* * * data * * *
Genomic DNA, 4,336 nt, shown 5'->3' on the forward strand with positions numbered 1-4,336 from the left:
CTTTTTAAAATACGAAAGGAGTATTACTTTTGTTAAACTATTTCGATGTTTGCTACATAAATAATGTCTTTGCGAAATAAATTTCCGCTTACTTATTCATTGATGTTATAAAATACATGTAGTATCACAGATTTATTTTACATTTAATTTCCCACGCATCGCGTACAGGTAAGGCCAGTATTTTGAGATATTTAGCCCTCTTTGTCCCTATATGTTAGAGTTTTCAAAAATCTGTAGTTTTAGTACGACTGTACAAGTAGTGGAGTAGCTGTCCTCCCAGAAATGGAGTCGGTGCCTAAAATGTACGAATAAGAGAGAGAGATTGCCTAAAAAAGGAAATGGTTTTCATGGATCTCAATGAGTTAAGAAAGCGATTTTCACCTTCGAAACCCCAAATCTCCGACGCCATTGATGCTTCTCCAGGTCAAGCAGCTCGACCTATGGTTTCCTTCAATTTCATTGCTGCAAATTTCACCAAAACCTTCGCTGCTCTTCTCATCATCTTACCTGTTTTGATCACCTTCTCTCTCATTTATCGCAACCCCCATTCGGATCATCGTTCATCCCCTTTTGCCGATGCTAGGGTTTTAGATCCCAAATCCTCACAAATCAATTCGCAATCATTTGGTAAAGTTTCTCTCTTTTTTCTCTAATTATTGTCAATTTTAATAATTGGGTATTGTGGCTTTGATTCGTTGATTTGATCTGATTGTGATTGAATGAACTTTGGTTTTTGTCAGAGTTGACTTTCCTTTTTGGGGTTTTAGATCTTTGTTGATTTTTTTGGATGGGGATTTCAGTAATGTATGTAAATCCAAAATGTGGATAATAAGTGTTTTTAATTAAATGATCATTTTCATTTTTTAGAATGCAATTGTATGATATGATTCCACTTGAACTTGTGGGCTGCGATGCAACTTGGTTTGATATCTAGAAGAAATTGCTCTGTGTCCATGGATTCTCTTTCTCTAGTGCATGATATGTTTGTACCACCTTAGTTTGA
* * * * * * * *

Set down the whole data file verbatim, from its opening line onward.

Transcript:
Genomic DNA, 4,336 nt, shown 5'->3' on the forward strand with positions numbered 1-4,336 from the left:
CTTTTTAAAATACGAAAGGAGTATTACTTTTGTTAAACTATTTCGATGTTTGCTACATAAATAATGTCTTTGCGAAATAAATTTCCGCTTACTTATTCATTGATGTTATAAAATACATGTAGTATCACAGATTTATTTTACATTTAATTTCCCACGCATCGCGTACAGGTAAGGCCAGTATTTTGAGATATTTAGCCCTCTTTGTCCCTATATGTTAGAGTTTTCAAAAATCTGTAGTTTTAGTACGACTGTACAAGTAGTGGAGTAGCTGTCCTCCCAGAAATGGAGTCGGTGCCTAAAATGTACGAATAAGAGAGAGAGATTGCCTAAAAAAGGAAATGGTTTTCATGGATCTCAATGAGTTAAGAAAGCGATTTTCACCTTCGAAACCCCAAATCTCCGACGCCATTGATGCTTCTCCAGGTCAAGCAGCTCGACCTATGGTTTCCTTCAATTTCATTGCTGCAAATTTCACCAAAACCTTCGCTGCTCTTCTCATCATCTTACCTGTTTTGATCACCTTCTCTCTCATTTATCGCAACCCCCATTCGGATCATCGTTCATCCCCTTTTGCCGATGCTAGGGTTTTAGATCCCAAATCCTCACAAATCAATTCGCAATCATTTGGTAAAGTTTCTCTCTTTTTTCTCTAATTATTGTCAATTTTAATAATTGGGTATTGTGGCTTTGATTCGTTGATTTGATCTGATTGTGATTGAATGAACTTTGGTTTTTGTCAGAGTTGACTTTCCTTTTTGGGGTTTTAGATCTTTGTTGATTTTTTTGGATGGGGATTTCAGTAATGTATGTAAATCCAAAATGTGGATAATAAGTGTTTTTAATTAAATGATCATTTTCATTTTTTAGAATGCAATTGTATGATATGATTCCACTTGAACTTGTGGGCTGCGATGCAACTTGGTTTGATATCTAGAAGAAATTGCTCTGTGTCCATGGATTCTCTTTCTCTAGTGCATGATATGTTTGTACCACCTTAGTTTGA